I can’t remember a moment more life-changing than when my hairstylist Ken turned my chin-length bob into an asymmetrical pixie with a closely-shaved undercut at the back two years ago. I had lusted over Rihanna’s stylish short crop and admired the way Victoria Beckham’s gamine do showed off her slender neck. But it was the spunky short hair of a platinum blonde in a Gap ad that made my heart beat faster. She looked like she didn’t have a care in the world – because she had perfect hair.
Clutching the ad, I instructed Ken, "I want to look like her. I want to be her. I want my hair this short." I swear Ken had a glint in his eye when I told him to take me to the land of close-cropped cool. I could tell he was bored of maintaining my bob for close to two years. That day, Ken spent more than an hour cutting my hair lovingly – he never took more than half-an-hour when he trimmed my bob.
The result was fantastic. I looked fresh and stylish, and immediately felt on top of the world. Although I had looming deadlines and countless bills to pay, I felt like that nothing could get me down because I had perfect hair. I remember thinking how great it was that I no longer had to bother about having my hair in my face, wondering if it was too flat, if I should tuck it behind my ear or tie it up. A blow dry and some wax and I’m done in one-minute flat.
The women around me loved my new hairstyle too. I received countless compliments and random strangers stopped me to ask where I cut my hair. But it was a different story with the men.
As if to warn me, a dating agency owner I met at a press conference felt obliged to recount an incident where a man walked out on his date in the middle of a movie – "because she had short hair and he wanted a girlfriend with long hair". That pretty much sums up the level of sexual appeal I had after I cut my hair – zilch. That also pretty much sums up how shallow men are.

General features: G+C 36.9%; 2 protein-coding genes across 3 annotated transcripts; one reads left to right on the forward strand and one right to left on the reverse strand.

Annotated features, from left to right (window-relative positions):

When my boyfriend kisses me, he has to close his eyes because if not "it’d feel like I’m kissing a boy". He begs me to grow my hair every time I announce that I’m going for a trim. On more than one occasion, I caught him stare longingly at women with silky long hair – it didn’t matter that when she turned around, she had a face like a trainwreck. I don’t blame him; because when he tries to be affectionate and run his fingers through my hair, they get caught in a three-inch long matted tangle.
But there were benefits to suddenly being reduced to a creature with spiky hair that men don’t bother looking twice at. I can walk past a construction site without being stared at. I look more convincing when I try to put on a don’t-mess-with-me face. I can also wear skimpy outfits without looking trashy. In other words, it’s actually liberating to have a short crop.
So who cares if the men hate my three-inch locks as long as I love it?